Juvenile Injustice, Part One

Going by the numbers, America is heavily invested in jailing our youth: on average, $88,000 per year is spent to keep a child in prison1 – far more than is spent to keep a child in school2. The establishment of a criminal record, no matter how trivial the initial offense, severely limits future opportunities and indeed makes it highly likely that the child will fail to break out of the cycle of poverty as an adult3, instead propagating a poor man’s samsara. As new research sheds light on the adolescent brain and its continuing development well beyond the traditional threshold of eighteen years4, we must revisit what constitutes cruel and unusual punishment, especially in the case of the most vulnerable among us.

People are complicated creatures, and they undergo a complicated adolescent phase as their bodies and minds transition from those of children to those of adults. The effects of this mental development are self-evident: teenagers are prone to impulsive behavior; are more likely to lose their cool; and are less likely to consider long-term consequences5. Most people age out of delinquent behavior on their own6; however, those who are caught and compelled to enter the justice system have their maturation interrupted7. Detention, even if it’s just for one or two weeks before a trial, disrupts every part of a person’s life – family, school, work – and derails development8. Teens processed through the juvenile justice system are less likely to complete high school; are more likely to be incarcerated as an adult; and are more likely to suffer from depression and self-harm later in life.9

Liberals have always been on the side of a more compassionate, restorative approach to justice, but fiscal conservatives should also jump on the bandwagon. In the Commonwealth of Massachusetts, the Department of Youth Services (DYS) spends an average of $68,272 per youth per annum on detention.10 The lack of clear data make cost comparisons challenging, but analysts estimate that alternatives to incarceration could save 50% or more in detention costs per year.11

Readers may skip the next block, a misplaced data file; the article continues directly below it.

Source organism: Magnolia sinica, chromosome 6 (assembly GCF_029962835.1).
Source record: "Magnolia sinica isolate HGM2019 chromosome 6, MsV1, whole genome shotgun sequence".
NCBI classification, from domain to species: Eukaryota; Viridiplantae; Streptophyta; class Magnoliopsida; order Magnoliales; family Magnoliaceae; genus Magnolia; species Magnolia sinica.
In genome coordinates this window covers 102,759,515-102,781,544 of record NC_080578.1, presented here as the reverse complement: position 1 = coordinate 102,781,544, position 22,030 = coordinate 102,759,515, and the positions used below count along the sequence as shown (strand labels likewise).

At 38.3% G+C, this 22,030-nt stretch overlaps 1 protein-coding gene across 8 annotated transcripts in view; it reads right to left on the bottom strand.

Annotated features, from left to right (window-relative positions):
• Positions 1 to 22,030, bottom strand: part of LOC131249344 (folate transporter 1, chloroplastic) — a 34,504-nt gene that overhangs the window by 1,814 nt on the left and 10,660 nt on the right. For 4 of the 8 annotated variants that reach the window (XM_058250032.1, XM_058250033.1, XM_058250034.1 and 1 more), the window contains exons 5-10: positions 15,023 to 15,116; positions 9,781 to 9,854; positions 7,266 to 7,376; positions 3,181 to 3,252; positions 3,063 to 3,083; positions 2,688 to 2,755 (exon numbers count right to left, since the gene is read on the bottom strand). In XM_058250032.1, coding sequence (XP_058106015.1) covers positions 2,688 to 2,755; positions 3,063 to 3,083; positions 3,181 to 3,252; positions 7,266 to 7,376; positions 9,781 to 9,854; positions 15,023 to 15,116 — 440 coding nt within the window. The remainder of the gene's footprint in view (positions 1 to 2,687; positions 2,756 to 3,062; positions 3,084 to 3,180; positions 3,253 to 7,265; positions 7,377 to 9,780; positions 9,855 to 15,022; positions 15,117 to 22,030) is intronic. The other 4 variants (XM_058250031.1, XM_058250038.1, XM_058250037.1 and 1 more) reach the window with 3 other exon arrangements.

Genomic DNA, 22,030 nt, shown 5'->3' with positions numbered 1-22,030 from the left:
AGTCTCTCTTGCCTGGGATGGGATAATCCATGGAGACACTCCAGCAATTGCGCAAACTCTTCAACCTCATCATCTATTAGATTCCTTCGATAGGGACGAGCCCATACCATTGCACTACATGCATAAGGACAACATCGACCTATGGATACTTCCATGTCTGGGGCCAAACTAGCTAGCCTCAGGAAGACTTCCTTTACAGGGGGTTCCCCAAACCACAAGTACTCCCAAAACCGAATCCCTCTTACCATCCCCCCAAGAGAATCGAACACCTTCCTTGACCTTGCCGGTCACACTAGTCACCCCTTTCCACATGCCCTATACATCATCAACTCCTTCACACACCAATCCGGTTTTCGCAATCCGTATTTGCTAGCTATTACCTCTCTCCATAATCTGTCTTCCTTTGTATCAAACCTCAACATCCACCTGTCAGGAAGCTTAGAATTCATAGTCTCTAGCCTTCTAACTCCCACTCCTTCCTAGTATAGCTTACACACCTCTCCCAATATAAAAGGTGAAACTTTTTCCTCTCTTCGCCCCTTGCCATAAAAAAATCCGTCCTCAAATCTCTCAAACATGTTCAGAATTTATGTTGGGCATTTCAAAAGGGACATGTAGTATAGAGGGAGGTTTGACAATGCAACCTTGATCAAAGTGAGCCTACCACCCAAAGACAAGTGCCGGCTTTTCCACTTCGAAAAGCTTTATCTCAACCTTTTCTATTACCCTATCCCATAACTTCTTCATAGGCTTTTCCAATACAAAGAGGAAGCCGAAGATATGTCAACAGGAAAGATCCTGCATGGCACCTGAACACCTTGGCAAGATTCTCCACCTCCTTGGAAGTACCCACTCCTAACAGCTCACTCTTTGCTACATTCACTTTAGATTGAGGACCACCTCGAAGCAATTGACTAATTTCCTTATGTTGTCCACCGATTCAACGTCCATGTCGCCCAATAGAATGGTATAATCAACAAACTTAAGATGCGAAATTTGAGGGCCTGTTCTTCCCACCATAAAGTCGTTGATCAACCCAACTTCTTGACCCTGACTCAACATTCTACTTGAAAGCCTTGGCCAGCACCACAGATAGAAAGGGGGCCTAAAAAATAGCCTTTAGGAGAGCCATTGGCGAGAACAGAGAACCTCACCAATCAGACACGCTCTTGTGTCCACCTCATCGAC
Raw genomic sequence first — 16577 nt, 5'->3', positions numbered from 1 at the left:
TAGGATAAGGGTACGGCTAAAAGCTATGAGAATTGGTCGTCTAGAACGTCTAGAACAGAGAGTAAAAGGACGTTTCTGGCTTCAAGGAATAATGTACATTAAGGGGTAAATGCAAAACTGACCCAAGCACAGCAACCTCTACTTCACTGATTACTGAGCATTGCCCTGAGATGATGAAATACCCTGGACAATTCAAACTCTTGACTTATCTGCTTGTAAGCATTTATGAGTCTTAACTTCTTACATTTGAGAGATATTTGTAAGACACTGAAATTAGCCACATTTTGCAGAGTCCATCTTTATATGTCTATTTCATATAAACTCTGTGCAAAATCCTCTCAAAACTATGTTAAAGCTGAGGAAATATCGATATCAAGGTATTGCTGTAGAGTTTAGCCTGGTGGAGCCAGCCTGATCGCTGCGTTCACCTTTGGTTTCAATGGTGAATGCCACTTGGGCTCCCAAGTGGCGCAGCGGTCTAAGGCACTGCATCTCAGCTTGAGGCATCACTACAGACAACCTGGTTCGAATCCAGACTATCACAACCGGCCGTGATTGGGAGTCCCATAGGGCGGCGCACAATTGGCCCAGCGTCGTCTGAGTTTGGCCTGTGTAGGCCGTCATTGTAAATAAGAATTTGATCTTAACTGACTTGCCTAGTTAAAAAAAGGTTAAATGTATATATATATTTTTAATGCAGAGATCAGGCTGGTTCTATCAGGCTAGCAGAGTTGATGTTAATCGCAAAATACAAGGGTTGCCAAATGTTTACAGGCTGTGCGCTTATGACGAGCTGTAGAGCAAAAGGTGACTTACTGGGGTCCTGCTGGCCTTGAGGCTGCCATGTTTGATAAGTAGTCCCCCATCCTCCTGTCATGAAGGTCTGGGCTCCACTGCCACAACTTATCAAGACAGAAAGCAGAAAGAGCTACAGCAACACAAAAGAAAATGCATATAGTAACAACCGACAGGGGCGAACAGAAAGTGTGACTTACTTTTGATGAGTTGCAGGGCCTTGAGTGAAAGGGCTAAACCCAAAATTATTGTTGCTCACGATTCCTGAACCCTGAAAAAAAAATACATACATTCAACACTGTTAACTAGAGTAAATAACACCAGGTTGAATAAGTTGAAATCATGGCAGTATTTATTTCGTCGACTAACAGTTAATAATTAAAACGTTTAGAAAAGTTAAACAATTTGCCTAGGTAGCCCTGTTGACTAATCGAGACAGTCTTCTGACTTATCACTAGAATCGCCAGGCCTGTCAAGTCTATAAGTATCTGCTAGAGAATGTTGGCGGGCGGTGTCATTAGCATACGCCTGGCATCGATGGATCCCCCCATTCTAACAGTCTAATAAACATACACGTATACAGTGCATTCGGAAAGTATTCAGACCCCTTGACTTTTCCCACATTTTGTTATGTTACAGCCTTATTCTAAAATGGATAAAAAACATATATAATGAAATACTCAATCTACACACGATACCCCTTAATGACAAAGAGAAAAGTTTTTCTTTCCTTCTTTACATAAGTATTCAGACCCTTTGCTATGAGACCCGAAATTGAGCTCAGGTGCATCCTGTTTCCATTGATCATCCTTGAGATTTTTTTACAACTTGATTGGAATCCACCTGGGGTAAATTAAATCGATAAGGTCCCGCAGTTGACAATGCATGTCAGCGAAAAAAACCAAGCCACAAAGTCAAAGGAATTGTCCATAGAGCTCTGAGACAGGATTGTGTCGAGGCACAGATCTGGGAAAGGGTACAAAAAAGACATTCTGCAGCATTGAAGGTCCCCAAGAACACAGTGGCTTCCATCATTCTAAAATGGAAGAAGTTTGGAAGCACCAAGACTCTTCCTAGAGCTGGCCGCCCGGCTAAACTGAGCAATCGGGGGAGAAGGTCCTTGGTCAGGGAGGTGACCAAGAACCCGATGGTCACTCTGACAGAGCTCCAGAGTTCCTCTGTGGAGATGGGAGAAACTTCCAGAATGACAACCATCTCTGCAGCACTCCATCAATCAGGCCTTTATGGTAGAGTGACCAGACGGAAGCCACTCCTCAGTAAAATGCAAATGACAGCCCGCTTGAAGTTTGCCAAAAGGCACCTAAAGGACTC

As part of our commitment to research and develop policy about issues that are important to Millennials in greater Boston, Roosevelt@Boston has investigated the state of juvenile justice in the Commonwealth and found it progressive, with room for improvement. The DYS already administers Alternative Lockup Programs (ALP) to find secure placements for youth arrested when court is not in session.12 Various District Attorney’s offices (e.g., Essex County) administer Juvenile Diversion Programs, which offers youths a chance to participate in counseling, education, and community service projects in lieu of being detained at all.13

Massachusetts has also successfully piloted a number of incarceration alternatives as part of their partnership with the Juvenile Detention Alternatives Initiative (JDAI).14 For example, in Worcester County, the DYS’ Central Region Reception Center has placed over 400 youth in foster care settings while their cases were pending. There were no failures to appear in court for these cases, and all of the youth were able to return to their home school15. Suffolk County has since opened a reception center16, and more are planned around the state17.

For the vast majority of youth, who are at low to medium risk of exhibiting more concerning behavior18, detention is a dehumanizing experience that negatively impacts quality of life far out of proportion to the original offense. With some exceptions, it fails to achieve its end goal of deterring future criminal behavior; and it is often completely unnecessary – new alternatives to incarceration are more humane and more cost-effective.